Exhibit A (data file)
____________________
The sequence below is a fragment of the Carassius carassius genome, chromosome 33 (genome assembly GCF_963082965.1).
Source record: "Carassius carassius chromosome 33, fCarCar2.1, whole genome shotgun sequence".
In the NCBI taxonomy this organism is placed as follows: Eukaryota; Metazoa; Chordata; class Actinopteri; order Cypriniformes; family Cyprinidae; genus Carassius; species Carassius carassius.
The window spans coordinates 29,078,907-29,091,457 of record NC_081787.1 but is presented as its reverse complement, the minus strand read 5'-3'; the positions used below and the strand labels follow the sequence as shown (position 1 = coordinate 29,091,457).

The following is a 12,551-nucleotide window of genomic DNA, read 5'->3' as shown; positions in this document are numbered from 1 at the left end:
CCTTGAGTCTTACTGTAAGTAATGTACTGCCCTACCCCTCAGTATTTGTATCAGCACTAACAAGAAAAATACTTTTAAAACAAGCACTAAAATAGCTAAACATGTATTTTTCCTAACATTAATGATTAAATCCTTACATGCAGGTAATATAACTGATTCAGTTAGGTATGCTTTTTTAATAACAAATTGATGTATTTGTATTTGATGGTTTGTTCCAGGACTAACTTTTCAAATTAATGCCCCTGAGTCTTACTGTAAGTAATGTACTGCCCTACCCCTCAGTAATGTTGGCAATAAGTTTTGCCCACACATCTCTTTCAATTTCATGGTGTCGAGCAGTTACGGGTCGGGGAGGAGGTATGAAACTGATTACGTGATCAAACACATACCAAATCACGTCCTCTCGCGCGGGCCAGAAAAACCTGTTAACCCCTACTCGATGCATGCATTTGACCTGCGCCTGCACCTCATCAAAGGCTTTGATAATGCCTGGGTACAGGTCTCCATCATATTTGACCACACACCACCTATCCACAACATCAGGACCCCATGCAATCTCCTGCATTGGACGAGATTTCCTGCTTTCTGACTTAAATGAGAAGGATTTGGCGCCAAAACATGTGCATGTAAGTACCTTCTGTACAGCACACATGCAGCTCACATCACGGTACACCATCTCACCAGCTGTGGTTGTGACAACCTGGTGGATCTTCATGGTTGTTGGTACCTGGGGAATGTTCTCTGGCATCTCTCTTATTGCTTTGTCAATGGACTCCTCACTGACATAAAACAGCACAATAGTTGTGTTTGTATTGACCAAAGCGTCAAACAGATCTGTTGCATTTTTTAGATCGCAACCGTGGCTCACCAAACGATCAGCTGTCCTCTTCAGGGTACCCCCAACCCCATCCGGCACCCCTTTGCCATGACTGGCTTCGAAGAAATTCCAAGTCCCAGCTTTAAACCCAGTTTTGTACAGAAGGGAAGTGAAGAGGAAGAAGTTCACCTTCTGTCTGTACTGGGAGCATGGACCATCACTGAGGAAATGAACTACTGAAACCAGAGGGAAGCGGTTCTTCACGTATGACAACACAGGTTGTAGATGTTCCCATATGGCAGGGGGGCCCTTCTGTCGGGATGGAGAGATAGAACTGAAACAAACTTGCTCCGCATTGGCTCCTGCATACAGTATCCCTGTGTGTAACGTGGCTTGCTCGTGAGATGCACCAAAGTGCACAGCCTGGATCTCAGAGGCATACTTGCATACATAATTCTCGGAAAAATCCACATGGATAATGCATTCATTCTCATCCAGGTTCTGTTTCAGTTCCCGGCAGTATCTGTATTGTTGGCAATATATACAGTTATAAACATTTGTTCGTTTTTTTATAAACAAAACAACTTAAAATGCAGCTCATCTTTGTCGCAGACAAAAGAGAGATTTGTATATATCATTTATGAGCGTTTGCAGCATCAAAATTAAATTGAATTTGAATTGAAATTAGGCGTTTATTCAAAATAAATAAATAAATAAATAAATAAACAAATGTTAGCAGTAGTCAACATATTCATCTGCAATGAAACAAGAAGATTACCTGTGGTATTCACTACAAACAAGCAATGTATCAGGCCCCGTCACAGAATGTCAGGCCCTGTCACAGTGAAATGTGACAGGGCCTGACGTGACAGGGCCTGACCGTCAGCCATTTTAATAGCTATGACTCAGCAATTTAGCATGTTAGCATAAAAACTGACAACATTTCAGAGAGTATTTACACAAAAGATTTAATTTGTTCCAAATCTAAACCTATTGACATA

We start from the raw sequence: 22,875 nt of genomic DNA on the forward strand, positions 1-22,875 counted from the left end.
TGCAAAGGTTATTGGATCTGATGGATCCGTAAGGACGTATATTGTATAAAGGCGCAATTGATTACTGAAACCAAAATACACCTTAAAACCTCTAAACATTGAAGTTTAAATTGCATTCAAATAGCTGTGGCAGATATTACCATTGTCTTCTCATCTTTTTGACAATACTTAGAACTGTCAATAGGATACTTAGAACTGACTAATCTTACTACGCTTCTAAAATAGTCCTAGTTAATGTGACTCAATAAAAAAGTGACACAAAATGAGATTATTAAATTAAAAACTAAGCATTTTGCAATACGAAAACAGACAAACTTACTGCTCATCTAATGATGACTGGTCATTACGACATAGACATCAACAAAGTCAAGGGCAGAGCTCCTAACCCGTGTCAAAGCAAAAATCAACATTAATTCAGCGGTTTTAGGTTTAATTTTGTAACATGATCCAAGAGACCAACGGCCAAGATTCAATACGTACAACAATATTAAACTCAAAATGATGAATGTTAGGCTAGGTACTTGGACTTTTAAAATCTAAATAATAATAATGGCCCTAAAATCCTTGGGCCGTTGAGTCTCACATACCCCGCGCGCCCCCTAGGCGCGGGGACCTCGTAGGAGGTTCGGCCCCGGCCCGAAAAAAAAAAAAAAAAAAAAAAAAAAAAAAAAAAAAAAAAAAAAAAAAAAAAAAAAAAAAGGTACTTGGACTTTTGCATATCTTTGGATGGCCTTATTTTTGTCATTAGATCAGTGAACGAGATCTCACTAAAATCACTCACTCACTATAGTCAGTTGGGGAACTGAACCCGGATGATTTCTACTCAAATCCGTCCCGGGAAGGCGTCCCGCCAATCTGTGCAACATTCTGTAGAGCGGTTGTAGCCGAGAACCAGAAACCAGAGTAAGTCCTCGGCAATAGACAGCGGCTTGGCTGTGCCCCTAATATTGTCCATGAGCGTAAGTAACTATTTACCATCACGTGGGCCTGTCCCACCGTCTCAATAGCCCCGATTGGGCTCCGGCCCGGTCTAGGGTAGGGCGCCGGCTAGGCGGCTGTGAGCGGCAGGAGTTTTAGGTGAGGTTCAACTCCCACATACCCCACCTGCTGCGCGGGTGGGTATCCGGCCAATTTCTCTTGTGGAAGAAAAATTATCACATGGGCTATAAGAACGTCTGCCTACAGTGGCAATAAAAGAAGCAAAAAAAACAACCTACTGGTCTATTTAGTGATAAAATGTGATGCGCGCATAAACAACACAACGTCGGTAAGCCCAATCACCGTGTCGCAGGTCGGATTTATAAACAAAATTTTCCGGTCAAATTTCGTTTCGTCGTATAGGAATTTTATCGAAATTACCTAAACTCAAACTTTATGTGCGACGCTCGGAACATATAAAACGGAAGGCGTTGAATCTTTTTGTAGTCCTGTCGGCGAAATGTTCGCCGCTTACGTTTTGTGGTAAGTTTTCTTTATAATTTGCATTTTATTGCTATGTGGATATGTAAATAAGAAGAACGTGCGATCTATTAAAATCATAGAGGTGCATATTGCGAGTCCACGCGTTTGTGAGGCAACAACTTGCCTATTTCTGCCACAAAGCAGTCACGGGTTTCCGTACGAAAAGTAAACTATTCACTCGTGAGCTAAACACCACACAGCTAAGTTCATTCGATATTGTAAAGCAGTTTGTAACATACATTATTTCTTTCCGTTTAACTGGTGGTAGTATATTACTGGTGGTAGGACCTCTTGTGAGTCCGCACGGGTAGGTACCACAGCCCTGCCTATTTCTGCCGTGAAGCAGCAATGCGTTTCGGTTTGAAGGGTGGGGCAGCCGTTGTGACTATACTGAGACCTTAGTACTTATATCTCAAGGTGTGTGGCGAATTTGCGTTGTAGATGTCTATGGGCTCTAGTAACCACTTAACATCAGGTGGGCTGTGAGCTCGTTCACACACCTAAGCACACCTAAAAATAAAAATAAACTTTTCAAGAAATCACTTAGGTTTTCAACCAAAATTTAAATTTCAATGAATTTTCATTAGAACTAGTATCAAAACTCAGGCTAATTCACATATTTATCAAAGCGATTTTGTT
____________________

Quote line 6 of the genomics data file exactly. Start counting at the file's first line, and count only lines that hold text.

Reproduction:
CCTTGAGTCTTACTGTAAGTAATGTACTGCCCTACCCCTCAGTATTTGTATCAGCACTAACAAGAAAAATACTTTTAAAACAAGCACTAAAATAGCTAAACATGTATTTTTCCTAACATTAATGATTAAATCCTTACATGCAGGTAATATAACTGATTCAGTTAGGTATGCTTTTTTAATAACAAATTGATGTATTTGTATTTGATGGTTTGTTCCAGGACTAACTTTTCAAATTAATGCCCCTGAGTCTTACTGTAAGTAATGTACTGCCCTACCCCTCAGTAATGTTGGCAATAAGTTTTGCCCACACATCTCTTTCAATTTCATGGTGTCGAGCAGTTACGGGTCGGGGAGGAGGTATGAAACTGATTACGTGATCAAACACATACCAAATCACGTCCTCTCGCGCGGGCCAGAAAAACCTGTTAACCCCTACTCGATGCATGCATTTGACCTGCGCCTGCACCTCATCAAAGGCTTTGATAATGCCTGGGTACAGGTCTCCATCATATTTGACCACACACCACCTATCCACAACATCAGGACCCCATGCAATCTCCTGCATTGGACGAGATTTCCTGCTTTCTGACTTAAATGAGAAGGATTTGGCGCCAAAACATGTGCATGTAAGTACCTTCTGTACAGCACACATGCAGCTCACATCACGGTACACCATCTCACCAGCTGTGGTTGTGACAACCTGGTGGATCTTCATGGTTGTTGGTACCTGGGGAATGTTCTCTGGCATCTCTCTTATTGCTTTGTCAATGGACTCCTCACTGACATAAAACAGCACAATAGTTGTGTTTGTATTGACCAAAGCGTCAAACAGATCTGTTGCATTTTTTAGATCGCAACCGTGGCTCACCAAACGATCAGCTGTCCTCTTCAGGGTACCCCCAACCCCATCCGGCACCCCTTTGCCATGACTGGCTTCGAAGAAATTCCAAGTCCCAGCTTTAAACCCAGTTTTGTACAGAAGGGAAGTGAAGAGGAAGAAGTTCACCTTCTGTCTGTACTGGGAGCATGGACCATCACTGAGGAAATGAACTACTGAAACCAGAGGGAAGCGGTTCTTCACGTATGACAACACAGGTTGTAGATGTTCCCATATGGCAGGGGGGCCCTTCTGTCGGGATGGAGAGATAGAACTGAAACAAACTTGCTCCGCATTGGCTCCTGCATACAGTATCCCTGTGTGTAACGTGGCTTGCTCGTGAGATGCACCAAAGTGCACAGCCTGGATCTCAGAGGCATACTTGCATACATAATTCTCGGAAAAATCCACATGGATAATGCATTCATTCTCATCCAGGTTCTGTTTCAGTTCCCGGCAGTATCTGTATTGTTGGCAATATATACAGTTATAAACATTTGTTCGTTTTTTTATAAACAAAACAACTTAAAATGCAGCTCATCTTTGTCGCAGACAAAAGAGAGATTTGTATATATCATTTATGAGCGTTTGCAGCATCAAAATTAAATTGAATTTGAATTGAAATTAGGCGTTTATTCAAAATAAATAAATAAATAAATAAATAAACAAATGTTAGCAGTAGTCAACATATTCATCTGCAATGAAACAAGAAGATTACCTGTGGTATTCACTACAAACAAGCAATGTATCAGGCCCCGTCACAGAATGTCAGGCCCTGTCACAGTGAAATGTGACAGGGCCTGACGTGACAGGGCCTGACCGTCAGCCATTTTAATAGCTATGACTCAGCAATTTAGCATGTTAGCATAAAAACTGACAACATTTCAGAGAGTATTTACACAAAAGATTTAATTTGTTCCAAATCTAAACCTATTGACATA